401(k) Contribution Limits 2023: The IRS Increases the Amount You Can Keep in Your Retirement Account

IRS on Friday Announced record increase in contribution limits for 401(k) and tax-deferred retirement plans by 2023

Starting next year, you will be allowed to contribute up to $22,500 in most of your 401(k), 403(b), 457 plans, or the Thrift Savings Plan for federal employees.

That’s $2,000 — or roughly 9.8 percent — more than the current $20,500 federal contribution limit. The jump is largely due to inflation, as contribution limits are indexed.

Catch-up contributions to 401(k)s and other work plans – Plan participants who are 50 years of age or older can save above the federal contribution limit; also, they will have a great boost. in 2023, It will rise to $7,500, up 15.4% from the current $6,500. This means that if you are 50 or older you can contribute up to $30,000 in 2023. And that doesn’t count the contributions your employer might make.

While the increases may help those hoping to cash in on their retirement savings, most 401(k) participants aren’t saving anywhere near the federal limit. Based on an analysis of 401(k) plans offered to employers, Vanguard estimates that only 14% of participants made contributions in 2021, and only 16% of those eligible to contribute took advantage.

Contributions to traditional IRAs and after-tax Roth IRAs will also increase — up to $6,500. From $6,000 today, up 8.3%. But the IRA contribution limit remains the same at $1,000.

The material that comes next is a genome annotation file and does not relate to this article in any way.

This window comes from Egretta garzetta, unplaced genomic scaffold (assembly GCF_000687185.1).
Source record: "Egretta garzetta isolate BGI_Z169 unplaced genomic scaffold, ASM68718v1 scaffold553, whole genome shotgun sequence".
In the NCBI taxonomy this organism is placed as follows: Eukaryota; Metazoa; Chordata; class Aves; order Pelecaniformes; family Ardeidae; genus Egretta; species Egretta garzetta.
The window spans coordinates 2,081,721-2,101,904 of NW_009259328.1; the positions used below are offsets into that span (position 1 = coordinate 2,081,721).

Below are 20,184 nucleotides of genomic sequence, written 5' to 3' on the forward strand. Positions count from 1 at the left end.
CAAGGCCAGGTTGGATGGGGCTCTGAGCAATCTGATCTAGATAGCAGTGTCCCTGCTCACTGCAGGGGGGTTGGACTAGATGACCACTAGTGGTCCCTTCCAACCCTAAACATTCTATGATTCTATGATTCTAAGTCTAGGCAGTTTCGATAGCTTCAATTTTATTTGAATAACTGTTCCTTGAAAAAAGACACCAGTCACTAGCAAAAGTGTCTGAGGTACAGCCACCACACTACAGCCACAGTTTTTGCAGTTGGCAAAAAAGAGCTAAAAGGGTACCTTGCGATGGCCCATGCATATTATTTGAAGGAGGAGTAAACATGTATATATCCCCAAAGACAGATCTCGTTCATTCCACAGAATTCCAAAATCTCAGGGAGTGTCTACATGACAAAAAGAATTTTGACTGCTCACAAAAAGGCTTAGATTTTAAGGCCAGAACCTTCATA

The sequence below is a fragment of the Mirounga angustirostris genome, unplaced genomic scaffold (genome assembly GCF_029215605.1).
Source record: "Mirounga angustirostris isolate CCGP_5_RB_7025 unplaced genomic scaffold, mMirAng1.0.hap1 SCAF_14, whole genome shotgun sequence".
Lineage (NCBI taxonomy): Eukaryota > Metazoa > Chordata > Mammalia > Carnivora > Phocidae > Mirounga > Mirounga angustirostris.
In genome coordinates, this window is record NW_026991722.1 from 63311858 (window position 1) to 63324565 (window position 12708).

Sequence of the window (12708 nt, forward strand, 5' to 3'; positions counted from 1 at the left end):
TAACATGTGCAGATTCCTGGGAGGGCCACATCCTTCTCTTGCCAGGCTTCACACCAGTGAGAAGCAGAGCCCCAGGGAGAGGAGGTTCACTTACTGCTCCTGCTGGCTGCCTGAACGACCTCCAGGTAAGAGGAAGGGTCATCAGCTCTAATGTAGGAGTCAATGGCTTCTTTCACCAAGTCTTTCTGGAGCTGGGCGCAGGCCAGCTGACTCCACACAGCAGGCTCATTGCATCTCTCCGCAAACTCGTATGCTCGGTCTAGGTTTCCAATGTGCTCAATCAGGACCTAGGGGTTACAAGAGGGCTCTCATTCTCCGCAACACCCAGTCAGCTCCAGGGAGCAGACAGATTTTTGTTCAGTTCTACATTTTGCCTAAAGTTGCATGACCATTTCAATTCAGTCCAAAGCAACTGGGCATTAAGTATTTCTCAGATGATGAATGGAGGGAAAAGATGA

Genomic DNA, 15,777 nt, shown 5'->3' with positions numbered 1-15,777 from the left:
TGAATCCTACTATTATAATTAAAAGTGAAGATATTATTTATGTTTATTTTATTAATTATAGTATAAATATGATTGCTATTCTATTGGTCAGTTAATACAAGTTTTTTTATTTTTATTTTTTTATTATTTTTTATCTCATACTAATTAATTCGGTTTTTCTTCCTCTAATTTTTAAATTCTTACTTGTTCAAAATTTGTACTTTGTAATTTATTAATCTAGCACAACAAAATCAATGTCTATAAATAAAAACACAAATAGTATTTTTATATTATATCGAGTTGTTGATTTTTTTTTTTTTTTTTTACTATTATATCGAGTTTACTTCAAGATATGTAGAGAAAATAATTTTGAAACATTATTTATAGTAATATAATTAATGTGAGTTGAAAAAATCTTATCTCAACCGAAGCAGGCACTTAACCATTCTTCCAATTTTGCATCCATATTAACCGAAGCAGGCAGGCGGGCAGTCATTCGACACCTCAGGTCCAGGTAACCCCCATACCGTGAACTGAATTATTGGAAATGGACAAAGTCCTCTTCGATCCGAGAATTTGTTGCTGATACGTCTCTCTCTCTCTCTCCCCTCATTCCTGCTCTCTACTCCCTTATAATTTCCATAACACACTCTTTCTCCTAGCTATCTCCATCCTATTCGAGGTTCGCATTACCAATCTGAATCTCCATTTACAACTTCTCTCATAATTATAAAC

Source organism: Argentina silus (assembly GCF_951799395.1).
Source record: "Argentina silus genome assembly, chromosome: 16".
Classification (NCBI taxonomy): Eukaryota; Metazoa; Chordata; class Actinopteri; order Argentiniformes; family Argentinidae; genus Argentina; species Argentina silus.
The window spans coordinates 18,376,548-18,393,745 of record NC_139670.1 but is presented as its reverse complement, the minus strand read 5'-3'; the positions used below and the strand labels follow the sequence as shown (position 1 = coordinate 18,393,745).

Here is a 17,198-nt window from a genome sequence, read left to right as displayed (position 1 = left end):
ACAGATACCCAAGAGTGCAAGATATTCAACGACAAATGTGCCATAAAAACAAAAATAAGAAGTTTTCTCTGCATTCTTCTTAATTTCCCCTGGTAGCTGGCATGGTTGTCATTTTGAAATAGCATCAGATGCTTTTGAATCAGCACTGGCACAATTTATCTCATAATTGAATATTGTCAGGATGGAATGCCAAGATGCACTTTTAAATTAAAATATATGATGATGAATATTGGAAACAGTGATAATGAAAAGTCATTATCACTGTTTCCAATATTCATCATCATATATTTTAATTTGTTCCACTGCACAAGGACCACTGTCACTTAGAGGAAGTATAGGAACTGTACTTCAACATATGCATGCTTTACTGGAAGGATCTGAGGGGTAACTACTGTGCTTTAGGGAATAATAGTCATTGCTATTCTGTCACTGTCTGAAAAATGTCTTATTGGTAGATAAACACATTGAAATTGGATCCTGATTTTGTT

To withdraw an IRA contribution or contribute to an after-tax Roth IRA is based on income and access to a retirement plan at work. (Here are the IRS rules.) But next year, more people will be able to take advantage.

To put money into a Roth in 2023, modified gross income must be less than $153,000 ($228,000 if married). submitting together). From there $144,000 ($214,000 for merged files) today.

For traditional IRAs, your AGI must be modified to deduct at least some of your contributions Less than $83,000 ($136,000 for joint filers) in the following year, up $78,000 ($129,000 for joint filers) this year

If you personally don’t have access to a workplace plan, but your spouse does, your modified AGI must be less than $228,000, up from $214,000 today, to get a deduction for your IRA contributions.

And watch out: The changes just announced by the IRS may not be the only ones in store for next year. More could be on the horizon if lawmakers pass popular legislation that would make several changes to tax-advantaged retirement plans, especially for workers 50 and older.

That said, negotiations may change once the provisions come into effect. “Some of the legislation’s problematic 2023 effective dates could be extended by a year or more, but lawmakers will be somewhat limited in how the bills are scored for budget purposes,” said Margaret Berger, a partner in the Law and Policy Group. Mercer, a benefits consulting firm.

Retirement contribution limits weren’t the only inflation-related news from the IRS this week. He also announced inflationary adjustments to federal income taxes and other provisions through 2023. The bottom line for anyone with earned income: a likely boost in take-home pay early next year.